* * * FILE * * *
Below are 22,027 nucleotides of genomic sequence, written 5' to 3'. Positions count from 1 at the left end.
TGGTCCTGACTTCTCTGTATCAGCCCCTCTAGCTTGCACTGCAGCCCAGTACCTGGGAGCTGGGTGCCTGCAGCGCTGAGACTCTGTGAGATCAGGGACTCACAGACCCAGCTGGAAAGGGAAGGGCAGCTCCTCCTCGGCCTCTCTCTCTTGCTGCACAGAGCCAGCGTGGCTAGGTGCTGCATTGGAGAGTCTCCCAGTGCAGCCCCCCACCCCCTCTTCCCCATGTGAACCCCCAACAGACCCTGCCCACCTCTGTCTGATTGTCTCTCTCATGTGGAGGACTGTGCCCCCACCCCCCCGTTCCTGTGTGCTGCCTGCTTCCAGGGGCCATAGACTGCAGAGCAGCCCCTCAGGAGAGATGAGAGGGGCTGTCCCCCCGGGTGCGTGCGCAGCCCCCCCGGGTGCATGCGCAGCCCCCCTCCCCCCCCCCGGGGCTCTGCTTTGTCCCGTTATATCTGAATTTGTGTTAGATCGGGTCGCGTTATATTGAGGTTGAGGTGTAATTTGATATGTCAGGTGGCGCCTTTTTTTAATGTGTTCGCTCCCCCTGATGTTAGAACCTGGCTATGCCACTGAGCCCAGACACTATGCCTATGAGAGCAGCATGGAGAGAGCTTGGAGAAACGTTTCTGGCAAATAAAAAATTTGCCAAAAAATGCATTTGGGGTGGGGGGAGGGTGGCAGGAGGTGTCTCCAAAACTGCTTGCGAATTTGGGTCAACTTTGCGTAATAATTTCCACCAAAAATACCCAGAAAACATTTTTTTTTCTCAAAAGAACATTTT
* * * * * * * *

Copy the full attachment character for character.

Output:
Below are 22,027 nucleotides of genomic sequence, written 5' to 3'. Positions count from 1 at the left end.
TGGTCCTGACTTCTCTGTATCAGCCCCTCTAGCTTGCACTGCAGCCCAGTACCTGGGAGCTGGGTGCCTGCAGCGCTGAGACTCTGTGAGATCAGGGACTCACAGACCCAGCTGGAAAGGGAAGGGCAGCTCCTCCTCGGCCTCTCTCTCTTGCTGCACAGAGCCAGCGTGGCTAGGTGCTGCATTGGAGAGTCTCCCAGTGCAGCCCCCCACCCCCTCTTCCCCATGTGAACCCCCAACAGACCCTGCCCACCTCTGTCTGATTGTCTCTCTCATGTGGAGGACTGTGCCCCCACCCCCCCGTTCCTGTGTGCTGCCTGCTTCCAGGGGCCATAGACTGCAGAGCAGCCCCTCAGGAGAGATGAGAGGGGCTGTCCCCCCGGGTGCGTGCGCAGCCCCCCCGGGTGCATGCGCAGCCCCCCTCCCCCCCCCCGGGGCTCTGCTTTGTCCCGTTATATCTGAATTTGTGTTAGATCGGGTCGCGTTATATTGAGGTTGAGGTGTAATTTGATATGTCAGGTGGCGCCTTTTTTTAATGTGTTCGCTCCCCCTGATGTTAGAACCTGGCTATGCCACTGAGCCCAGACACTATGCCTATGAGAGCAGCATGGAGAGAGCTTGGAGAAACGTTTCTGGCAAATAAAAAATTTGCCAAAAAATGCATTTGGGGTGGGGGGAGGGTGGCAGGAGGTGTCTCCAAAACTGCTTGCGAATTTGGGTCAACTTTGCGTAATAATTTCCACCAAAAATACCCAGAAAACATTTTTTTTTCTCAAAAGAACATTTT